At a time when the new Star War and an animated film about singing animals are dominating the box office, it's nice to see that audiences are also flocking to see a true rarity: a full-fledged movie musical. Writer/director Damien Chazelle's follow-up to 2014's Whiplash, La La Land is unabashedly entertaining, but it also makes trenchant observations about the value of holding fast to your dreams and staying true to yourself. Chazelle's conduits for these lessons are aspiring actress/coffee shop barista Mia (Emma Stone) and uncompromising pianist/jazz aficionado Sebastian (Ryan Gosling), whose first encounter on a Los Angeles freeway overpass is less than cordial. The same goes for their second almost-meeting when he rudely brushes past her after being given the boot by a strict club owner (the kind of role J.K. Simmons can do in his sleep). The third time's the charm, though -- or at the very least, it isn't as off-putting for either of them.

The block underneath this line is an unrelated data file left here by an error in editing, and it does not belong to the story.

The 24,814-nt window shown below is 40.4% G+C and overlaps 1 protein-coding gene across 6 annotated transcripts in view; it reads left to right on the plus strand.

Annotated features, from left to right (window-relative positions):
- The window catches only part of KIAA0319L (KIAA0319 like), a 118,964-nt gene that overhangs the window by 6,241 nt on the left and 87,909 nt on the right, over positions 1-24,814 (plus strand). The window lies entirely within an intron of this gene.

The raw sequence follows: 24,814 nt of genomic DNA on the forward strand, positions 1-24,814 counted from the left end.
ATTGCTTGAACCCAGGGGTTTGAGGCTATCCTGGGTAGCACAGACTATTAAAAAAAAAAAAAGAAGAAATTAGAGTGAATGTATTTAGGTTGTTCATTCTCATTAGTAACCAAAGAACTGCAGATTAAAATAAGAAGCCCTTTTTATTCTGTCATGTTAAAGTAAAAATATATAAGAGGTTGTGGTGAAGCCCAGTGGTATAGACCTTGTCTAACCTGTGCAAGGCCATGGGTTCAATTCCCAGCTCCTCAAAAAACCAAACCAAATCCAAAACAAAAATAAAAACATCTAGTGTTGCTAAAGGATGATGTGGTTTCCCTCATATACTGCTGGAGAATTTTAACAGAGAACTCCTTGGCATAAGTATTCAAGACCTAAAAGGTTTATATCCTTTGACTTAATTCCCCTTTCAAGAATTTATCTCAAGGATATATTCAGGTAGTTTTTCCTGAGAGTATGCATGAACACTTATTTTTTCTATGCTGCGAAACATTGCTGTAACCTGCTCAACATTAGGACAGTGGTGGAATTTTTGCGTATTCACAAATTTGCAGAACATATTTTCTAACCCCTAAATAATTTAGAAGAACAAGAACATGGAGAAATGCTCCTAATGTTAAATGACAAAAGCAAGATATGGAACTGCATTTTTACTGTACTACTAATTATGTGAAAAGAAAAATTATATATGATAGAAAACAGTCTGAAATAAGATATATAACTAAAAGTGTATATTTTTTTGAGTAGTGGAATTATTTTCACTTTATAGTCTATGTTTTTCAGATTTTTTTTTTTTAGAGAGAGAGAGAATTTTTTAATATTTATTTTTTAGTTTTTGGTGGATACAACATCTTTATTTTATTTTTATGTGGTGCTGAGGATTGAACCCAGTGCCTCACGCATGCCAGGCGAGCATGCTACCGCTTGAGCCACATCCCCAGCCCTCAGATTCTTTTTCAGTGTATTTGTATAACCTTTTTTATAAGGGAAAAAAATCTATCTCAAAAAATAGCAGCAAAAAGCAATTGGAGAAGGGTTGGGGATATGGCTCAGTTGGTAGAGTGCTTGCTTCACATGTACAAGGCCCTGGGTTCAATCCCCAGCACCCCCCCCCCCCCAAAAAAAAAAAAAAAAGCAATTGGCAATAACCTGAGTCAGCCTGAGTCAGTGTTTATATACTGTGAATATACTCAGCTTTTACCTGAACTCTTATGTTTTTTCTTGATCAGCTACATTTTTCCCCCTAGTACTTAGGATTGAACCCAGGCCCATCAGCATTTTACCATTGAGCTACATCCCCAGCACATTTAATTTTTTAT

Over the course of a year, Chazelle charts Mia and Sebastian's ups and downs career-wise as she goes from one mortifying audition to the next, hoping one of them will lead to something other than rejection, and he takes whatever work he can get, however demeaning (including playing keyboards in an '80s cover band) until he can realize his aspiration of opening his own traditional jazz club. At a certain point he suggests she write something for herself to perform -- a seed that blossoms into a one-woman show called So Long Boulder City -- and he entertains taking a steady gig as the keyboard player for a bandleader he doesn't respect. It may not turn out to be artistically fulfilling, but it's hard to say no when serious money is dangled in front of you. That's one of the traps it's possible to fall into while chasing success in Hollywood. Another is winding up demoralized and discouraged before your big break happens. That's the trick: knowing when and how much to compromise and when to stick to your guns.